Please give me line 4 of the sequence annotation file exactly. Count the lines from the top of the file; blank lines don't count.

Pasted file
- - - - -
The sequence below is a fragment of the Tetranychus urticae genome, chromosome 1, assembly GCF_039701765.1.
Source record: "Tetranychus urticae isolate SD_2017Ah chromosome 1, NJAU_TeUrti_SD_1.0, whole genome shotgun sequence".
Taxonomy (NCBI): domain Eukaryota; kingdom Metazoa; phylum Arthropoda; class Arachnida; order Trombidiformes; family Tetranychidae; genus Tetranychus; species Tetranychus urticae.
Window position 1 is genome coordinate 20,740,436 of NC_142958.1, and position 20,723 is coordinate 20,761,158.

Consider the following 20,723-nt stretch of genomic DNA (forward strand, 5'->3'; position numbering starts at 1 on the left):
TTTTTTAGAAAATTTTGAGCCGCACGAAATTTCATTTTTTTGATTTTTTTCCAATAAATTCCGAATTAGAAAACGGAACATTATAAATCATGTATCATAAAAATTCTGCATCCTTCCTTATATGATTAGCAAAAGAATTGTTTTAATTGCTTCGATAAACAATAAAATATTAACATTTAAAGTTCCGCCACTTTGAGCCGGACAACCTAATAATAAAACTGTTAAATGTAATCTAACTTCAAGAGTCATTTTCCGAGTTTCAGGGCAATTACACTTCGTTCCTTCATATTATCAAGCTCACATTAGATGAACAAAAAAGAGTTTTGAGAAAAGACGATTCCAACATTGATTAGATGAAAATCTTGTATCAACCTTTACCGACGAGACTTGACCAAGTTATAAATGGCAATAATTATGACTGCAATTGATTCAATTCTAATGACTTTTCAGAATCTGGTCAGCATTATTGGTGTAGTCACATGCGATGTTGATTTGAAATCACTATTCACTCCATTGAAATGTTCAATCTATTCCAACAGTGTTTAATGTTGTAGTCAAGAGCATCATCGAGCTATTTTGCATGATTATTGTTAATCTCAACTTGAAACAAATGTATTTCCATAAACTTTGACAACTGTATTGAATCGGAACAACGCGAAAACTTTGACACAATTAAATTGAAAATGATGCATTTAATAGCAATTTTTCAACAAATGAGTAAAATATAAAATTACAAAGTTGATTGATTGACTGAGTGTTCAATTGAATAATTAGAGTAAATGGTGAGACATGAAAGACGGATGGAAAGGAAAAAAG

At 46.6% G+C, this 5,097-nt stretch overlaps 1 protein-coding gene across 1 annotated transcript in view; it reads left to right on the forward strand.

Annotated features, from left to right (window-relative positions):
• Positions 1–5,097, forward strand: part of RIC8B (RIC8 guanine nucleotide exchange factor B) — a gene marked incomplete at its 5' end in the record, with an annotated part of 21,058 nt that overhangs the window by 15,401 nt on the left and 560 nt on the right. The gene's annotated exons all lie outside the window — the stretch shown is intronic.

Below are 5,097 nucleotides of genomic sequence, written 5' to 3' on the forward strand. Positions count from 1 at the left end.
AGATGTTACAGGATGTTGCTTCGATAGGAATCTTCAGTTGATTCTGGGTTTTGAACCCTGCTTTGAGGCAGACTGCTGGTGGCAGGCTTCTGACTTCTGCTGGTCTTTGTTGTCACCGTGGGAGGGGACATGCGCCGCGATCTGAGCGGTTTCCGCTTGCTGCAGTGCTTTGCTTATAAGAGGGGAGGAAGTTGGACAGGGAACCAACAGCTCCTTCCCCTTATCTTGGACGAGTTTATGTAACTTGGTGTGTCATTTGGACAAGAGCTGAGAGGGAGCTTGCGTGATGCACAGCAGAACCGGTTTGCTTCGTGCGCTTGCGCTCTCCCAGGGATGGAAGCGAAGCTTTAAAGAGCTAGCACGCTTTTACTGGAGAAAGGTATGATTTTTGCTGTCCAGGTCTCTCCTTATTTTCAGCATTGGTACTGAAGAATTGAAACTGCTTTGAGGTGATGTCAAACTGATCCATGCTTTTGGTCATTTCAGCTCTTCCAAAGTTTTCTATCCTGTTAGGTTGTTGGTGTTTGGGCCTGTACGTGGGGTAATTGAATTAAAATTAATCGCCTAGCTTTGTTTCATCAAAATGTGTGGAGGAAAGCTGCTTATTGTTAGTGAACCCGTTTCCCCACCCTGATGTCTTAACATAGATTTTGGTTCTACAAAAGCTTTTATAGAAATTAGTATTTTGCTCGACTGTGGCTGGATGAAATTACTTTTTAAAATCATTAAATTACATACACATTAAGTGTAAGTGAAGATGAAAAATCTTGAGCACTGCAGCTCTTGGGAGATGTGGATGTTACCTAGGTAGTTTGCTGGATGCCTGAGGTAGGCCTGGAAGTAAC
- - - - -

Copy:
Window position 1 is genome coordinate 20,740,436 of NC_142958.1, and position 20,723 is coordinate 20,761,158.